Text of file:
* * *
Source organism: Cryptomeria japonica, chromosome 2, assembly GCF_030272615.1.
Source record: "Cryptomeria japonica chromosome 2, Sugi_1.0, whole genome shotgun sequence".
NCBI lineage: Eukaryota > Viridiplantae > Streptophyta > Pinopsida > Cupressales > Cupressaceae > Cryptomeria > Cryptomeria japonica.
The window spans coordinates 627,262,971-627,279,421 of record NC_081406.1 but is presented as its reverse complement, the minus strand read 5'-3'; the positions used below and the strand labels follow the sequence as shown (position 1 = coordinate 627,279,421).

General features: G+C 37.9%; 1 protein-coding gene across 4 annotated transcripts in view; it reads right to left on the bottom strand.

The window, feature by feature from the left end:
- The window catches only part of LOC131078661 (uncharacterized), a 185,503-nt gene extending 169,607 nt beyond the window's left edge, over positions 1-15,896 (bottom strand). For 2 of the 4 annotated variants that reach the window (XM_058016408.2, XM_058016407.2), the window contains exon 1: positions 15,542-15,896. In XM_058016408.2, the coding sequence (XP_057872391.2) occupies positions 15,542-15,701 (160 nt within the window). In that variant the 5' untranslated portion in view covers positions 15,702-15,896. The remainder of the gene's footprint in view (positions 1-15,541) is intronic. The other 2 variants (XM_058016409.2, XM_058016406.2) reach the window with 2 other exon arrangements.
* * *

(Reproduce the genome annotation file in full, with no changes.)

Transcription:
Source organism: Cryptomeria japonica, chromosome 2, assembly GCF_030272615.1.
Source record: "Cryptomeria japonica chromosome 2, Sugi_1.0, whole genome shotgun sequence".
NCBI lineage: Eukaryota > Viridiplantae > Streptophyta > Pinopsida > Cupressales > Cupressaceae > Cryptomeria > Cryptomeria japonica.
The window spans coordinates 627,262,971-627,279,421 of record NC_081406.1 but is presented as its reverse complement, the minus strand read 5'-3'; the positions used below and the strand labels follow the sequence as shown (position 1 = coordinate 627,279,421).

General features: G+C 37.9%; 1 protein-coding gene across 4 annotated transcripts in view; it reads right to left on the bottom strand.

The window, feature by feature from the left end:
- The window catches only part of LOC131078661 (uncharacterized), a 185,503-nt gene extending 169,607 nt beyond the window's left edge, over positions 1-15,896 (bottom strand). For 2 of the 4 annotated variants that reach the window (XM_058016408.2, XM_058016407.2), the window contains exon 1: positions 15,542-15,896. In XM_058016408.2, the coding sequence (XP_057872391.2) occupies positions 15,542-15,701 (160 nt within the window). In that variant the 5' untranslated portion in view covers positions 15,702-15,896. The remainder of the gene's footprint in view (positions 1-15,541) is intronic. The other 2 variants (XM_058016409.2, XM_058016406.2) reach the window with 2 other exon arrangements.